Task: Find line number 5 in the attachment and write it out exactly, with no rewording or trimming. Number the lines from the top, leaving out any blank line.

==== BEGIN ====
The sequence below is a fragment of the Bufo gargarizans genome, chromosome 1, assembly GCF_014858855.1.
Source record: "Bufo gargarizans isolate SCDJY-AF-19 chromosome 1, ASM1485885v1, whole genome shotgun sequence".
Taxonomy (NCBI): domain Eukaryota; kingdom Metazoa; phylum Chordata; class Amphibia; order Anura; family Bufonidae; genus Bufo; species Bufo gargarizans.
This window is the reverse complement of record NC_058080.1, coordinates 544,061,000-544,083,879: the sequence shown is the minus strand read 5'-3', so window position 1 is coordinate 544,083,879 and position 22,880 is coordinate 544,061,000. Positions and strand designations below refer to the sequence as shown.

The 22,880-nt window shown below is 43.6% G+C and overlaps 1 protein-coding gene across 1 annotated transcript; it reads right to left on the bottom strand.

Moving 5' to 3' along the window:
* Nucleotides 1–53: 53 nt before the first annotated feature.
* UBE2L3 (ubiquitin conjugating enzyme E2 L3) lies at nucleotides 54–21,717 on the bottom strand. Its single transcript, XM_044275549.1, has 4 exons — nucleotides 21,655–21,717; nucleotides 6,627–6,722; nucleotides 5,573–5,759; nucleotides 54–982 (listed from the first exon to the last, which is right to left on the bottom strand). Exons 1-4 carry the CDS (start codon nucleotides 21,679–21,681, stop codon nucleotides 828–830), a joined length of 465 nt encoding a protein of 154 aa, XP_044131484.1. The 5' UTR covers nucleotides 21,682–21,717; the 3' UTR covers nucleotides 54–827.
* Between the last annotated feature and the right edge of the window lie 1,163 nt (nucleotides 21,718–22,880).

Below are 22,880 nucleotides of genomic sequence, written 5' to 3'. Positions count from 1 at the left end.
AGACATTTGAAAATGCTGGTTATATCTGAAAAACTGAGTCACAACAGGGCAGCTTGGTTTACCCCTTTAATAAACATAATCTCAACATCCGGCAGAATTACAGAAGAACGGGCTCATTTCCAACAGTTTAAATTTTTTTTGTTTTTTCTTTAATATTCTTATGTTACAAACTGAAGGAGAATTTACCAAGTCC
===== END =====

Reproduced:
The 22,880-nt window shown below is 43.6% G+C and overlaps 1 protein-coding gene across 1 annotated transcript; it reads right to left on the bottom strand.